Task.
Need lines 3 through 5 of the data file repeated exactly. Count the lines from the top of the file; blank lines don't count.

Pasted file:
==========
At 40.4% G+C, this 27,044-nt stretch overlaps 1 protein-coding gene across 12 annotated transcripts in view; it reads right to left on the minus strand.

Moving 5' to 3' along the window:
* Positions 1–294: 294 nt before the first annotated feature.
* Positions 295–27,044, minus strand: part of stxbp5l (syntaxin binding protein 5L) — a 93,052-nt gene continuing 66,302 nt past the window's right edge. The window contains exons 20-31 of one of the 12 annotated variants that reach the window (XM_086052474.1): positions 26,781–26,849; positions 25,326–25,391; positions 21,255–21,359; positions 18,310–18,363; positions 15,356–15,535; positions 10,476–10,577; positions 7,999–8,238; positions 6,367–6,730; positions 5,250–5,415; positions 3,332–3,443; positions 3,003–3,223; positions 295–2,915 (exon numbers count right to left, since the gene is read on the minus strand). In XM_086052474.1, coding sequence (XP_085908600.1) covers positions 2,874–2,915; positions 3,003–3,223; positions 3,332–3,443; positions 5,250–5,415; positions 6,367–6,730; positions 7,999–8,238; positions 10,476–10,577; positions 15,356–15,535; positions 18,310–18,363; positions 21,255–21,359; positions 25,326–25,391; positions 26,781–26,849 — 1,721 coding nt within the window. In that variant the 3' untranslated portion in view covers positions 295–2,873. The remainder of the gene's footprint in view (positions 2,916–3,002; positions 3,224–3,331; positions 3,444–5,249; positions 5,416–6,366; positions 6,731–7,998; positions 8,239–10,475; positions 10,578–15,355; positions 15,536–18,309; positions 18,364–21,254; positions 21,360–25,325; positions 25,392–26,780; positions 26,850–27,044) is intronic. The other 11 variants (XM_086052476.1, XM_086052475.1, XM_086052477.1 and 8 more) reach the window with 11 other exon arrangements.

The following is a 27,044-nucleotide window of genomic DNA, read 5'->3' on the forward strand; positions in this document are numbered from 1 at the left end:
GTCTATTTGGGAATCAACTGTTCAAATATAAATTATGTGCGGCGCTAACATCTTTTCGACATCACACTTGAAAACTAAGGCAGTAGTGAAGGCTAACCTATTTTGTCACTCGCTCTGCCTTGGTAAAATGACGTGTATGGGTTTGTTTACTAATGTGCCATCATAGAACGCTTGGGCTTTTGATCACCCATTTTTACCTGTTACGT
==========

* Positions 1–294: 294 nt before the first annotated feature.
* Positions 295–27,044, minus strand: part of stxbp5l (syntaxin binding protein 5L) — a 93,052-nt gene continuing 66,302 nt past the window's right edge. The window contains exons 20-31 of one of the 12 annotated variants that reach the window (XM_086052474.1): positions 26,781–26,849; positions 25,326–25,391; positions 21,255–21,359; positions 18,310–18,363; positions 15,356–15,535; positions 10,476–10,577; positions 7,999–8,238; positions 6,367–6,730; positions 5,250–5,415; positions 3,332–3,443; positions 3,003–3,223; positions 295–2,915 (exon numbers count right to left, since the gene is read on the minus strand). In XM_086052474.1, coding sequence (XP_085908600.1) covers positions 2,874–2,915; positions 3,003–3,223; positions 3,332–3,443; positions 5,250–5,415; positions 6,367–6,730; positions 7,999–8,238; positions 10,476–10,577; positions 15,356–15,535; positions 18,310–18,363; positions 21,255–21,359; positions 25,326–25,391; positions 26,781–26,849 — 1,721 coding nt within the window. In that variant the 3' untranslated portion in view covers positions 295–2,873. The remainder of the gene's footprint in view (positions 2,916–3,002; positions 3,224–3,331; positions 3,444–5,249; positions 5,416–6,366; positions 6,731–7,998; positions 8,239–10,475; positions 10,578–15,355; positions 15,536–18,309; positions 18,364–21,254; positions 21,360–25,325; positions 25,392–26,780; positions 26,850–27,044) is intronic. The other 11 variants (XM_086052476.1, XM_086052475.1, XM_086052477.1 and 8 more) reach the window with 11 other exon arrangements.

The following is a 27,044-nucleotide window of genomic DNA, read 5'->3' on the forward strand; positions in this document are numbered from 1 at the left end: